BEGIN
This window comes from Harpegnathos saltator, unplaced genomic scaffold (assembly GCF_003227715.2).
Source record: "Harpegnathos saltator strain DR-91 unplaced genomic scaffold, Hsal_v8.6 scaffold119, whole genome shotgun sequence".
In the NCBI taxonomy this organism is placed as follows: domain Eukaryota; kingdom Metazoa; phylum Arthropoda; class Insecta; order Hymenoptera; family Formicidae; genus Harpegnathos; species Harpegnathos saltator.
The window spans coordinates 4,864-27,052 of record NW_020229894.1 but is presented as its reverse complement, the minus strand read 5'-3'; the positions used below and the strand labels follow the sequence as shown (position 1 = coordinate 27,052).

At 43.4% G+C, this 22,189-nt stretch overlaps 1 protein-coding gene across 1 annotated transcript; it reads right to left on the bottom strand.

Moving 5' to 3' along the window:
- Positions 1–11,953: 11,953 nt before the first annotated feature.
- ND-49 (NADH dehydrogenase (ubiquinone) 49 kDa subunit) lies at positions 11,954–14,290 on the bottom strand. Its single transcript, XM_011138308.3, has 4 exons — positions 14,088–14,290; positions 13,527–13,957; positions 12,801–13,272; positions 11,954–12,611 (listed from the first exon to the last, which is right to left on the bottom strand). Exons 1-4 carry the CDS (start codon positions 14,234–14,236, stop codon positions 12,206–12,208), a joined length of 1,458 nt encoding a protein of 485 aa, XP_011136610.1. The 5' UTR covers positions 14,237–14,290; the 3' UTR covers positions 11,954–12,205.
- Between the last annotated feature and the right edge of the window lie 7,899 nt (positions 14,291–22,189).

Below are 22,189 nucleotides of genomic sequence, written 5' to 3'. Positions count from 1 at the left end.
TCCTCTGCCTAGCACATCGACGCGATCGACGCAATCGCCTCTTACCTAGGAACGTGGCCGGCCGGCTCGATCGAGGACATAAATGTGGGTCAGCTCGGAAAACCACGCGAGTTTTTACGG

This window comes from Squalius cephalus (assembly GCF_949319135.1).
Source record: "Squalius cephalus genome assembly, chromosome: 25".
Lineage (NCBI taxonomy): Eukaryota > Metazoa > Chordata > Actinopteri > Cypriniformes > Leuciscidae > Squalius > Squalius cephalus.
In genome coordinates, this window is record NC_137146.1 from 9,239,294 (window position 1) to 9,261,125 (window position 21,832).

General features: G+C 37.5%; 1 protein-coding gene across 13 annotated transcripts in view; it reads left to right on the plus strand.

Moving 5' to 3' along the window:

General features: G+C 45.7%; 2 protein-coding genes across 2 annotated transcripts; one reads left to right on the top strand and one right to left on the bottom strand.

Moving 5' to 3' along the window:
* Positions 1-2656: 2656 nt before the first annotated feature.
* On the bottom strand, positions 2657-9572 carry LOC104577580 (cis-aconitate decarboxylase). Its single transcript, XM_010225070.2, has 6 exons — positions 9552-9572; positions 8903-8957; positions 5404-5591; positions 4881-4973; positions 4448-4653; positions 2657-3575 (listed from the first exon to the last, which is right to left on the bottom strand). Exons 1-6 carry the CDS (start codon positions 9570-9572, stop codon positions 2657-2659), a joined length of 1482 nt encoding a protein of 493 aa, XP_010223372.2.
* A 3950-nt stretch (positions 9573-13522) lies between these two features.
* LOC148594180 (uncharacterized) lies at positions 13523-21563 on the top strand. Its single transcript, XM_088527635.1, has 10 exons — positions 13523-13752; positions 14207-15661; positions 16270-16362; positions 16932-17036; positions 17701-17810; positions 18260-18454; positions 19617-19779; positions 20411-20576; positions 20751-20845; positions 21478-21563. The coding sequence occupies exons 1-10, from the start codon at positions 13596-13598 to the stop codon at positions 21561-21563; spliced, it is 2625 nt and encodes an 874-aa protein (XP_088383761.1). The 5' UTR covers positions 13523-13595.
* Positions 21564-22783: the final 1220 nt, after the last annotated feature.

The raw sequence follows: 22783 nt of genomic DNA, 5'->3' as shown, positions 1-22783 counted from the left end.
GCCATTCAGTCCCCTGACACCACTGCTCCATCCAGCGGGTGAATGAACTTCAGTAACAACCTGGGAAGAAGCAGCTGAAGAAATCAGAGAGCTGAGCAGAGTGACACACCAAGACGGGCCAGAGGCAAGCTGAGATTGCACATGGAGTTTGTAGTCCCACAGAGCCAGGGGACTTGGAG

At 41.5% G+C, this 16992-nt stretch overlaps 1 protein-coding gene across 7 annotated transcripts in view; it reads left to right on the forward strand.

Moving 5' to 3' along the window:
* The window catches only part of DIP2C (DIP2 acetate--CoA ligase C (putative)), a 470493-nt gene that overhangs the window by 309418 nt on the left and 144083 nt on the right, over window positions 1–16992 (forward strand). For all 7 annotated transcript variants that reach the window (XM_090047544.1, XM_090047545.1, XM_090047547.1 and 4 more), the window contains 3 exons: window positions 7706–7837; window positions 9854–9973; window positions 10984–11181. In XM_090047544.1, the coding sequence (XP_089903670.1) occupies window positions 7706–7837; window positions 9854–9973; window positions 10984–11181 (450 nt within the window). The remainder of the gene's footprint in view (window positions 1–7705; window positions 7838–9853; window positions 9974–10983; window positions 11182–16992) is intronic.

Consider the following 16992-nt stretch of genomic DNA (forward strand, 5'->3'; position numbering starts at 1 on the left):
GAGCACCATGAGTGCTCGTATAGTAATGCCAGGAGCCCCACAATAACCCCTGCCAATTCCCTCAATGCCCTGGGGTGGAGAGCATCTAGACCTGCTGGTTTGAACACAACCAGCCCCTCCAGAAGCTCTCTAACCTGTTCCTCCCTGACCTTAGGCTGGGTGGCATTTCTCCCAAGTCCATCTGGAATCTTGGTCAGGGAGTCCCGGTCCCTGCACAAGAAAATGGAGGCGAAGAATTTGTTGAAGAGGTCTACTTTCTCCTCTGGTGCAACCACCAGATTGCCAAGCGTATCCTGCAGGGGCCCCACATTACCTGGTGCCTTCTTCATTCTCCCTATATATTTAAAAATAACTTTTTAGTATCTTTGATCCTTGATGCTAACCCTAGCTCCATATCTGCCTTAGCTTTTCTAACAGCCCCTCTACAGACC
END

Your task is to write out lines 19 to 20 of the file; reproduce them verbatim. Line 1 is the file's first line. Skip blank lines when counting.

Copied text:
Moving 5' to 3' along the window:
* Positions 1-2656: 2656 nt before the first annotated feature.